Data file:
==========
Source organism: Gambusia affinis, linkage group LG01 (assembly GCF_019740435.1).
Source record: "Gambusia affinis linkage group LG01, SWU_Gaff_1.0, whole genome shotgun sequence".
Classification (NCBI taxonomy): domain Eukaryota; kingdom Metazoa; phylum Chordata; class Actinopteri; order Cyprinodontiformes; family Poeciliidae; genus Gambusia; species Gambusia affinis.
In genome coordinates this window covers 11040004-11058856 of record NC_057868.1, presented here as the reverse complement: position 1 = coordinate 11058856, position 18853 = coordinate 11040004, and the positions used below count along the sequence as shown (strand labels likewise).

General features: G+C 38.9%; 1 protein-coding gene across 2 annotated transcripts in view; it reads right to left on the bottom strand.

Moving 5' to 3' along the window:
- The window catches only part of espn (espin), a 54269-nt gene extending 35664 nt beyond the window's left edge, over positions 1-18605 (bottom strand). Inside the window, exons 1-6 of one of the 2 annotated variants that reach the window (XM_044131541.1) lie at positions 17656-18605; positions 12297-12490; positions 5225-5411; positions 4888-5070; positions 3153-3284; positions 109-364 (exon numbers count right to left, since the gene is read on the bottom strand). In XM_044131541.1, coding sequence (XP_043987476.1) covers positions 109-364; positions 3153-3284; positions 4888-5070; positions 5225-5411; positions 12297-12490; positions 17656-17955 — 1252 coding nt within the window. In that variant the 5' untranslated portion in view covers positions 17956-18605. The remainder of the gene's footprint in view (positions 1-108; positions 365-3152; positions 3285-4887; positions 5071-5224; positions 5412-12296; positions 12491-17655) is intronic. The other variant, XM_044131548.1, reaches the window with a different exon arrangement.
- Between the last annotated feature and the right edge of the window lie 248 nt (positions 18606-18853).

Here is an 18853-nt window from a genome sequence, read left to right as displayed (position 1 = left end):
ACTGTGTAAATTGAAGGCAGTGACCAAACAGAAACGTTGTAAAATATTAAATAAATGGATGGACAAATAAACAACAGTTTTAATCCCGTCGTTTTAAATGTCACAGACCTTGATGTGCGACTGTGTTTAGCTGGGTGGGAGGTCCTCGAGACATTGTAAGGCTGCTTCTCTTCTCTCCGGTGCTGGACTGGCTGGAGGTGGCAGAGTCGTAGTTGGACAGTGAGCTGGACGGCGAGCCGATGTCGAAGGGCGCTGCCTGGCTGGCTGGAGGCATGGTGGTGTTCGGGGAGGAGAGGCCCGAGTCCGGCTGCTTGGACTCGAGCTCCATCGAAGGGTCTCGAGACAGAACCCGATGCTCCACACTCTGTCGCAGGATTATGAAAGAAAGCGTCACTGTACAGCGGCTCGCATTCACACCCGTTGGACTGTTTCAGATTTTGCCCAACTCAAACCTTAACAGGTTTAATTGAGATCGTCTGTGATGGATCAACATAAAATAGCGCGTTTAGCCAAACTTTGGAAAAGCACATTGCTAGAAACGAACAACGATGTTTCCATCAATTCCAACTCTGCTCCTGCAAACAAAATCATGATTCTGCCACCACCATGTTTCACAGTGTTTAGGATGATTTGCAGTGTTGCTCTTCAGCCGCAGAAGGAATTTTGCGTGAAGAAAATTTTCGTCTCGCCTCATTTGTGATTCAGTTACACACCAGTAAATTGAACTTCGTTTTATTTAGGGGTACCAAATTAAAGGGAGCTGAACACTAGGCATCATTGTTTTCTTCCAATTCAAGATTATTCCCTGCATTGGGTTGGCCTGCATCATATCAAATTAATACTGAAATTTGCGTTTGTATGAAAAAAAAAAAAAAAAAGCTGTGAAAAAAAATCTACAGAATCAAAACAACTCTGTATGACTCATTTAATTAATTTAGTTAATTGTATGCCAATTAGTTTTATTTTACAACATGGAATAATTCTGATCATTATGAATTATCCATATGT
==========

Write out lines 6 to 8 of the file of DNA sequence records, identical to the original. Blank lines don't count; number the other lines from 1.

Moving 5' to 3' along the window:
- The window catches only part of espn (espin), a 54269-nt gene extending 35664 nt beyond the window's left edge, over positions 1-18605 (bottom strand). Inside the window, exons 1-6 of one of the 2 annotated variants that reach the window (XM_044131541.1) lie at positions 17656-18605; positions 12297-12490; positions 5225-5411; positions 4888-5070; positions 3153-3284; positions 109-364 (exon numbers count right to left, since the gene is read on the bottom strand). In XM_044131541.1, coding sequence (XP_043987476.1) covers positions 109-364; positions 3153-3284; positions 4888-5070; positions 5225-5411; positions 12297-12490; positions 17656-17955 — 1252 coding nt within the window. In that variant the 5' untranslated portion in view covers positions 17956-18605. The remainder of the gene's footprint in view (positions 1-108; positions 365-3152; positions 3285-4887; positions 5071-5224; positions 5412-12296; positions 12491-17655) is intronic. The other variant, XM_044131548.1, reaches the window with a different exon arrangement.
- Between the last annotated feature and the right edge of the window lie 248 nt (positions 18606-18853).